Video: Allergy Season in the City, a Growing Nuisance in the Age of Climate Change

Allergy season is getting longer in New York City.

As spring blooms throughout New York City, it brings with it an unwelcome visitor for many residents – seasonal allergies. Morgan Goldin, a Brooklyn local, experiences sneezing, itching, watery eyes, and even difficulty breathing due to this yearly onslaught. The culprit? Trees and plants releasing pollen into the air, triggering a wave of allergy symptoms across the city.

“Allergies are the 6th leading cause of chronic illness in the U.S. with an annual cost in excess of $18 billion. More than 50 million Americans suffer from allergies each year,” according to the Centers for Disease Control and Prevention.

Moreover, experts say that the allergy season in the city is getting longer each year, a trend that is attributed to climate change. Hannah Jaffee, Research Manager at Asthma and Allergy Foundation of America said that as temperatures rise, trees and other plants are blooming earlier and for longer periods, increasing the amount of time during which people may experience allergies.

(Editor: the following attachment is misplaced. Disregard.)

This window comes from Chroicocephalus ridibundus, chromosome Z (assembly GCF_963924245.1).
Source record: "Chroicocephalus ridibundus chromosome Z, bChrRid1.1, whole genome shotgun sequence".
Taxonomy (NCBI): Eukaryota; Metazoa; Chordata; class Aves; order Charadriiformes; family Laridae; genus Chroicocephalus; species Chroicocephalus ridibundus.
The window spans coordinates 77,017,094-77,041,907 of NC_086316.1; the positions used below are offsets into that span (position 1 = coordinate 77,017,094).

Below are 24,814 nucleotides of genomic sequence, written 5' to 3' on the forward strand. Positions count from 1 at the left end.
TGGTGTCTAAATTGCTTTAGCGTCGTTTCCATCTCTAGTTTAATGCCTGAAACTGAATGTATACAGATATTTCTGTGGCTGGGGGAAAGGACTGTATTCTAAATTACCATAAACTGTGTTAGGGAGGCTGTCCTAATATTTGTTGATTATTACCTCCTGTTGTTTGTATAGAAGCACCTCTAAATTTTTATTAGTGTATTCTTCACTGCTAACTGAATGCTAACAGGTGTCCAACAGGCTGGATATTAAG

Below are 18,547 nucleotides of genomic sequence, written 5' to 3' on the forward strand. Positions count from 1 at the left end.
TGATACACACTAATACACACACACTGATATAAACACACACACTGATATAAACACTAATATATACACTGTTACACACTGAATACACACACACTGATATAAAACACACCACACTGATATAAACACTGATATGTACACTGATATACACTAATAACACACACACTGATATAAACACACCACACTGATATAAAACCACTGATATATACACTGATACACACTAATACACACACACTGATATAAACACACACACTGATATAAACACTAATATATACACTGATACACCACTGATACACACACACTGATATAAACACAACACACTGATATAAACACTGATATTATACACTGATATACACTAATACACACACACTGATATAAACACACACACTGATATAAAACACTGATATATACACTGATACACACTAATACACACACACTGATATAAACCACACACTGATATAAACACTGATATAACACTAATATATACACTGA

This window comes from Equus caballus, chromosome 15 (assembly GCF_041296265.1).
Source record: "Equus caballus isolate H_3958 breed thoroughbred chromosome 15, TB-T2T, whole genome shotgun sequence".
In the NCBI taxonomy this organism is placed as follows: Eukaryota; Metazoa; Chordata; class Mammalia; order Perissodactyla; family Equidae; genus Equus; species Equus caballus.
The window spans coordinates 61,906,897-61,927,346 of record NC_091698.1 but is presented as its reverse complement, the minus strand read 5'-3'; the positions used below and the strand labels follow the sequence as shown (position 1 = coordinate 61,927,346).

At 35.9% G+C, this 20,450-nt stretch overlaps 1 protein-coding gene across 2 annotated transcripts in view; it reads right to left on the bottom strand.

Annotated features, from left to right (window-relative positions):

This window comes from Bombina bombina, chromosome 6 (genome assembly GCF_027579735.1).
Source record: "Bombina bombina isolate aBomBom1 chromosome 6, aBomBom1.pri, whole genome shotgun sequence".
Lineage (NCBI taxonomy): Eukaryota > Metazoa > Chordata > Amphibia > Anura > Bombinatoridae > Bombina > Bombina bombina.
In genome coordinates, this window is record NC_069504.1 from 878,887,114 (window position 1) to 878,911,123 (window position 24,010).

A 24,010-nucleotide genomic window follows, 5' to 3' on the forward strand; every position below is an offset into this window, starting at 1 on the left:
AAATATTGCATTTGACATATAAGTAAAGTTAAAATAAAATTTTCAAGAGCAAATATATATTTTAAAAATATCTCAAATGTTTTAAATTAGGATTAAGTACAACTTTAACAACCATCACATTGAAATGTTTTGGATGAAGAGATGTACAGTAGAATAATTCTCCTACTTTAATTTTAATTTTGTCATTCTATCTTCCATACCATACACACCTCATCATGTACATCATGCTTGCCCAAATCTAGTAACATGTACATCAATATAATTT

“I feel like it lasts longer, and it gets more intense. It was like that consistently since moving to New York, and that’s just because of the trees they planted. But honestly, since the pandemic, that first year, I didn’t go out as much so I did have a bad allergy attack in 2020. But the next year in 2021 was even worse, when I started going out more and it just felt like nothing I took helped. I was taking all the over the counter medications like Claritin and Zyrtec but it wasn’t really having an effect,” said Goldin.

Goldin has found some relief by wearing a mask when he goes outside, as well as by trying different medications and taking them early in the morning before symptoms appear.

Sharon Yee, a physician that specializes in allergy and immunology at NY Allergy & Sinus Centers Upper West Side, says there are steps that allergy sufferers can take to manage their symptoms. These include staying indoors during peak pollen times, keeping windows closed, and using air purifiers.

It’s important to note that while allergy symptoms may be similar to those of Covid-19, there are some key differences. Covid-19 symptoms typically include fever and loss of taste or smell, while allergies are characterized by sneezing, itching, and congestion.

As allergy season continues in New York City, Yee advises residents to take precautions and seek medical advice if necessary.

About the author(s)

Yana Mulder, a Russian-born aspiring actor, is currently studying in a part-time journalism program.